Eye Protection for Children
According to Prevent Blindness America, more than 40,000 people each year are treated for eye injuries related to sports activities. For all age groups, sports-related eye injuries occur most frequently in baseball, basketball and racquet sports.
Almost all sports-related eye injuries can be prevented. Whatever your game, whatever your age, you need to protect your eyes. While protective eye gear may not be the latest craze in tennis or baseball, think for a moment about what could happen if we fail to protect our eyes. We wear helmets to protect our head and pads or braces to protect our bones and joints. Extra precautions are taken to prevent concussions, broken bones, bruises and chipped teeth, so what about our eyes? What can we do to prevent the possibility of permanent vision loss, a scratched cornea or fractured eye socket? Broken bones and bruises will usually heal, but a serious eye injury can put you on the disabled list for life.
Eye Guard Guidelines
- If you wear prescription glasses, ask your eye doctor to fit you for prescription eye guards.
- Buy eye guards at sports specialty stores or optical stores. At the sports store, ask for a sales representative who’s familiar with eye protectors to help you.
- Don’t buy sports eye guards without lenses. Only “lensed” protectors are recommended for sports use. Make sure the lenses either stay in place or pop outward in the event of an accident. Lenses that pop in against your eyes can be very dangerous.
- Fogging of the lenses can be a problem when you’re active. Some eye guards are available with anti-fog coating. Others have side vents for additional ventilation. Try on different types to determine which is most comfortable for you.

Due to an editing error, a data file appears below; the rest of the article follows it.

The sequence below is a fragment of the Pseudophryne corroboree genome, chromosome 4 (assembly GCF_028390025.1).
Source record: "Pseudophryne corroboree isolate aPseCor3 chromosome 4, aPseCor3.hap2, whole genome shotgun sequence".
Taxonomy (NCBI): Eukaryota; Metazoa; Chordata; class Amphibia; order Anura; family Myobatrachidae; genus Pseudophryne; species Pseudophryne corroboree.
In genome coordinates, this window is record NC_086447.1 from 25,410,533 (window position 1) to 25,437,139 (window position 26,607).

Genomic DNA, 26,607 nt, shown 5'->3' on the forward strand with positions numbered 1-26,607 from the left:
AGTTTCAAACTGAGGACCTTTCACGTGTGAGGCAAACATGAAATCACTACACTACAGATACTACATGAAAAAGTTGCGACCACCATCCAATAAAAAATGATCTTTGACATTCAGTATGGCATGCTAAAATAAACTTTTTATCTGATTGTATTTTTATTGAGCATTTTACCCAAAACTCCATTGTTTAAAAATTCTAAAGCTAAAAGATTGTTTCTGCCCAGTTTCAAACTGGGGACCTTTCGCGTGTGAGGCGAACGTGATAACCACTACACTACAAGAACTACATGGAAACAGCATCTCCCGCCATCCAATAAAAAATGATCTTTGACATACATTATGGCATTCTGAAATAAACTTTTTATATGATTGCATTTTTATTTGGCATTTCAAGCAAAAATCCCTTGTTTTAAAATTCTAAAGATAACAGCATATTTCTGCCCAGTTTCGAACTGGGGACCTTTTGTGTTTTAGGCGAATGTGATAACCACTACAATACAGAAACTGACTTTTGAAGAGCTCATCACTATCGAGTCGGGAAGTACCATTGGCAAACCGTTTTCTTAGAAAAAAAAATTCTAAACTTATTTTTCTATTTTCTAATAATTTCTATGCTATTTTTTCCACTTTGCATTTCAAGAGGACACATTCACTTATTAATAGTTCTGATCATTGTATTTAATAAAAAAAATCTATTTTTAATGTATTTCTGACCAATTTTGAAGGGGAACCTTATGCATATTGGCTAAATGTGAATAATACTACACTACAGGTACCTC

- Check the packaging to see if the eye protector you select has been tested for sports use. Also check to see that the eye protector is made of polycarbonate material. Polycarbonate eye guards are the most impact-resistant.
- Sports eye guards should be padded or cushioned along the brow and bridge of the nose. Padding will prevent the eye guards from cutting your skin.
- Try on the eye protector to determine if it’s the right size. Adjust the strap and make sure it’s not too tight or too loose. If you purchased your eye guards at an optical store, an optical representative can help you adjust the eye protector for a comfortable fit.
- Until you get used to wearing a pair of eye guards, it may feel strange, but stick with it! It’s a lot more comfortable than an eye injury.
Wolfe Eye Clinic offers expertise on childhood eye safety and eye protection for children.